Metrology for emerging electromagnetic compatibility standardsShort Name: EMC-STD, Project Number: 21NRM06
Developing the standardised measurements required to protect modern electronics from radio-interference.
All electronic equipment emits low-power radio frequency and microwave fields that can interact adversely with other nearby devices, damaging or impairing their function. Therefore, before release within the European Market all electronic items must demonstrate compliance to the European electromagnetic compatibility (EMC) Directive 2014/30/EU using harmonised EMC standards.
However, as new interference scenarios are identified due to emerging radio services and the state-of-the-art technologies employed in, for example, Smart Grids, IoT, electromobility and sustainable energy applications, the current standardised EMC testing methodologies such as CISPR 11, 16 and 37 (currently under development) adopted by EMC test laboratories are no longer sufficient or applicable. This includes validated and traceable methods to assess EMC for in situ testing of large‑size/high-power equipment and interference in modern wireless communications.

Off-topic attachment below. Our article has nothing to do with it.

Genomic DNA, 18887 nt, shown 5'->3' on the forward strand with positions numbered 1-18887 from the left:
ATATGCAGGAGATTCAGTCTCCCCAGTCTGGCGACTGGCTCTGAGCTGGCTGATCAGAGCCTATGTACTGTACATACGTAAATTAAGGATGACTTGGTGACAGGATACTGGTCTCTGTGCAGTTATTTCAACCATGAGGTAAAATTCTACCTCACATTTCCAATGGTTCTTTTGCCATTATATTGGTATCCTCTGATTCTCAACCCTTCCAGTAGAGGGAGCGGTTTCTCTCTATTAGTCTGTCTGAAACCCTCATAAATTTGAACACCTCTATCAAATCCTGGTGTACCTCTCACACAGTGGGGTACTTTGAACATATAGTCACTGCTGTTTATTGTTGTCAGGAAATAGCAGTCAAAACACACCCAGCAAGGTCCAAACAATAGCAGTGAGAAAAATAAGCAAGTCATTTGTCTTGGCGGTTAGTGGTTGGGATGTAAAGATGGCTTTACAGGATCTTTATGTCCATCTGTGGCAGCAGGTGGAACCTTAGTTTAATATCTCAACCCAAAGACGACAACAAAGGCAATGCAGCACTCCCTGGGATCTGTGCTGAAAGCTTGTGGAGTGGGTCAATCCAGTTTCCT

This project will address this problem, developing new electromagnetic emissions test methods for harsh environments, such as factory premises and photovoltaic installations, covering the emission testing frequency ranges 30 Hz – 150 kHz and 150 kHz – 30 MHz. Fully traceable time-domain measurement methods, required for electromagnetic interference (EMI) measurements, will be developed along with new calibration techniques and the statistical evaluation of interferences in compliance assessments. An Amplitude Probability Distribution detector will also be produced for use in assessing the degradation caused to digital networks when subject to EMI.
The work is anticipated to significantly contribute to the development of CISPR 37 and to the future revisions of CISPR 11 and CISPR 16, supporting the EMC directive and ensuring all electronics sold in the EU will be free from problems caused by electromagnetic interference.